Although supporters of the cold water treatment in most acute infectious diseases, we abandoned it in influenza, finding that so far from attaining any improvement in the headache and other neuralgic pains or of the nervous prostration, we obtained rather the contrary effect. The annoying cough, diffuse bronchitis, dyspnea, general hyperidrosis, and the often existing cardiac weakness are contraindications to the cold bath. Even cold applications and ice bags to the head were often and regularly refused by the patient as being useless and increasing the pain.
Of great use, and frequently indicated on account of the severe nervous manifestations during the influenza attack, are certain sedatives and antineuralgics which, although they do not have any specific influence upon the influenza, nevertheless produce favorable effects. First among these stands antipyrin.
No sooner had the "specific therapeutic power of antipyrin in in fluenza" been advertised at the beginning of the pandemic of 1889 than a regular rush was made for the remedy, which at that time could still be bought over the counter. In small places, where the stock of antipyrin was soon exhausted, there were even hostile demonstrations by the populace against the drug stores. Every one who had influenza or thought he had it, and many who wanted to protect themselves from the disease, took antipyrin ad libitum. No doubt harm was done by this foolish abuse of the remedy, especially by large and long continued doses. Nevertheless, assertions that antipyrin "caused the death of many influenza patients by cardiac paralysis," and was the cause of the frequency of influenza psychoses, are exaggerations.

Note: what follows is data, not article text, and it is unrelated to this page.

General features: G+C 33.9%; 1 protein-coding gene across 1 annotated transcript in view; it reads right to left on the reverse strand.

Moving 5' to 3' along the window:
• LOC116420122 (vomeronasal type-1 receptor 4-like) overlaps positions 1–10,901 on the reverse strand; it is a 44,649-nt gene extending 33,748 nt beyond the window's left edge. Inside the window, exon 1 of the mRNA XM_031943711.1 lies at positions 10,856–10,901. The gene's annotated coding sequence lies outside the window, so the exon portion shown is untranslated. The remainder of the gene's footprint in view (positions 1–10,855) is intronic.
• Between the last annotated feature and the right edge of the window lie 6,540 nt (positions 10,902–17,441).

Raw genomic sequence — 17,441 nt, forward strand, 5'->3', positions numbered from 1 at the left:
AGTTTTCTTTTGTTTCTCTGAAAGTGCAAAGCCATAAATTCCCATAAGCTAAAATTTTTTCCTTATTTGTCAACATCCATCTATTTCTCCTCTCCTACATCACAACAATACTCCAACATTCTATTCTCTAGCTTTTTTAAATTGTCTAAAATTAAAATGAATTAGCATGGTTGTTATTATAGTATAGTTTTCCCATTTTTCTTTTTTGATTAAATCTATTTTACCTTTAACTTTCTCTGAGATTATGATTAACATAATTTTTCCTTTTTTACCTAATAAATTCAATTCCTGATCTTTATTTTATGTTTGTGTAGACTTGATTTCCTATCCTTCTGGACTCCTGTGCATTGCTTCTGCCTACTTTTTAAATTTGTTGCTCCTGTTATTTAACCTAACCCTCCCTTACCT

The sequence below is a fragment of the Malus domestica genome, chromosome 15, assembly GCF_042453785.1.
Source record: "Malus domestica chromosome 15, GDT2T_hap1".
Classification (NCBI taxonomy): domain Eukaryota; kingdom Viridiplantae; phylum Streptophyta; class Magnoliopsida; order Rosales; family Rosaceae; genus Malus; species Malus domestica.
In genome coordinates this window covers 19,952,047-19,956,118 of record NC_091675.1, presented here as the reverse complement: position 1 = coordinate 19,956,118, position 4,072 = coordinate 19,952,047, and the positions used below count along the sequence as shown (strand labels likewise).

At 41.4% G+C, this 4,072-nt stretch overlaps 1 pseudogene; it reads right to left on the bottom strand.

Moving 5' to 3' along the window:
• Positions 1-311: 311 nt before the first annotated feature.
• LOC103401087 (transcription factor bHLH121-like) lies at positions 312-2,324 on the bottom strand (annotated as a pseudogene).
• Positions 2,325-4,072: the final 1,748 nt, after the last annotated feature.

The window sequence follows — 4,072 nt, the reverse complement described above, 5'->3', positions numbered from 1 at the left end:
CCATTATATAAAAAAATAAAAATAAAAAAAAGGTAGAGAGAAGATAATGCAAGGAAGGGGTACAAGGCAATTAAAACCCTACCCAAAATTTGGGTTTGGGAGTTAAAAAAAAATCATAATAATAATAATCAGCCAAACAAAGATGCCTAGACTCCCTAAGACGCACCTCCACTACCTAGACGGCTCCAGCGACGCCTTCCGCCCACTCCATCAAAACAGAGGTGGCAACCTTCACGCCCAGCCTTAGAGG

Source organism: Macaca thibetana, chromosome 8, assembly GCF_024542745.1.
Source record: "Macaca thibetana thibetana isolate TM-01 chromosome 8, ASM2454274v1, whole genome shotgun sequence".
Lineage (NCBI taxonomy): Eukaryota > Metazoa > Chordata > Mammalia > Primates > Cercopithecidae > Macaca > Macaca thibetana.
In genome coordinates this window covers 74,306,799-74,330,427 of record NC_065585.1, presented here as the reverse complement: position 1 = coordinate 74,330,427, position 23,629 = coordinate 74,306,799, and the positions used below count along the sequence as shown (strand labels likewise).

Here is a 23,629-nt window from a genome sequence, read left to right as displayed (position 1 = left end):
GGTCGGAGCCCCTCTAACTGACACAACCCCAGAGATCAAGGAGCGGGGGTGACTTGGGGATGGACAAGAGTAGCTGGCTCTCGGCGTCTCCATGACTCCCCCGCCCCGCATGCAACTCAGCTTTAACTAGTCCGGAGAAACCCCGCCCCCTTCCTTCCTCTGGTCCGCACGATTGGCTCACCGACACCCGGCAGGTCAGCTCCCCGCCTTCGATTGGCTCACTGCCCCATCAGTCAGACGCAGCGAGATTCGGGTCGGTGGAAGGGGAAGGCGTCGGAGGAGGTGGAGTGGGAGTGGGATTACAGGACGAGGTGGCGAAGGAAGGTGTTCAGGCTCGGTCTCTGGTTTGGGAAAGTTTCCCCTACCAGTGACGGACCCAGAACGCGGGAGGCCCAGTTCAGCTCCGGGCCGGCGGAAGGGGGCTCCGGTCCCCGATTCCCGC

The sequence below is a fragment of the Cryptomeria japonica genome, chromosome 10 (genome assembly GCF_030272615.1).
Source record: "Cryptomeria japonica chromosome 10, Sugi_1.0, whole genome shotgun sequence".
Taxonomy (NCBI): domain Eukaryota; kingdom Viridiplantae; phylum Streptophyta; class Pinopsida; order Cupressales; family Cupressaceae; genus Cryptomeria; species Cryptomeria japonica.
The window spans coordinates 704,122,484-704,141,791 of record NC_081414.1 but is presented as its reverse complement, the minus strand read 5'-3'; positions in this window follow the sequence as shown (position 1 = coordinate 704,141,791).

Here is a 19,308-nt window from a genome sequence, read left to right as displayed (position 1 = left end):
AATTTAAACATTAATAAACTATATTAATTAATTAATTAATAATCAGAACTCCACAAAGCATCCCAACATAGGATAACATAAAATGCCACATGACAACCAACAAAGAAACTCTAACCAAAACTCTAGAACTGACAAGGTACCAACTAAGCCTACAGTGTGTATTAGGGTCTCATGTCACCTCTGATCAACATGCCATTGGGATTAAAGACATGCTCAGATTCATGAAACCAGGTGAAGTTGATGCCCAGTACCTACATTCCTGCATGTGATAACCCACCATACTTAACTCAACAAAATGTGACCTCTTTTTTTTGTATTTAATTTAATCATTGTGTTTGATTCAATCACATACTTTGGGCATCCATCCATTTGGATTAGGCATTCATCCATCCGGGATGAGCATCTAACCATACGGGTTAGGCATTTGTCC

Only lack of experience or preconceived prejudice can doubt that antipyrin prescribed at the right time in proper doses is often of great use for the severe neuralgias and myalgias and the general hyperesthesia and insomnia, both at the acme of the disease as well as at its onset, and often gives at least transitory rest to the much burdened patient without doing him the slightest harm.
Phenacetin acts much the same as antipyrin. Antifebrin is of much less value. Eichhorst, Drozda, Turner, Heubner, and others especially praise the antineuralgic and sedative action of salicylic acid. Schaffer observed immediate improvement in the pains of the head, back, and legs from the use of sodium benzoate.
The success of antipyrin and salicylic acid led to the commercial production of a mixture of the two-salipyrin. It would have been remarkable if this mixture should not have produced the same results which each of the component parts showed. It was at once lauded to the skies as a specific remedy.
Hennig, one of those especially praising the remedy, remarks: "After a dose of from 3 to 5 gm. of salipyrin, given during a period of one to three hours in an afternoon, one sees the nervous phenomena, the fever, and the prostration disappear; the patient passes a quiet night, and upon the following morning is often completely restored to health," which in our opinion in such a case would have happened without the use of salipyrin. Among the chief eulogists of salipyrin are some of whom one may assume with certainty that their clinical experience of influenza was insufficient to justify their giving an opinion.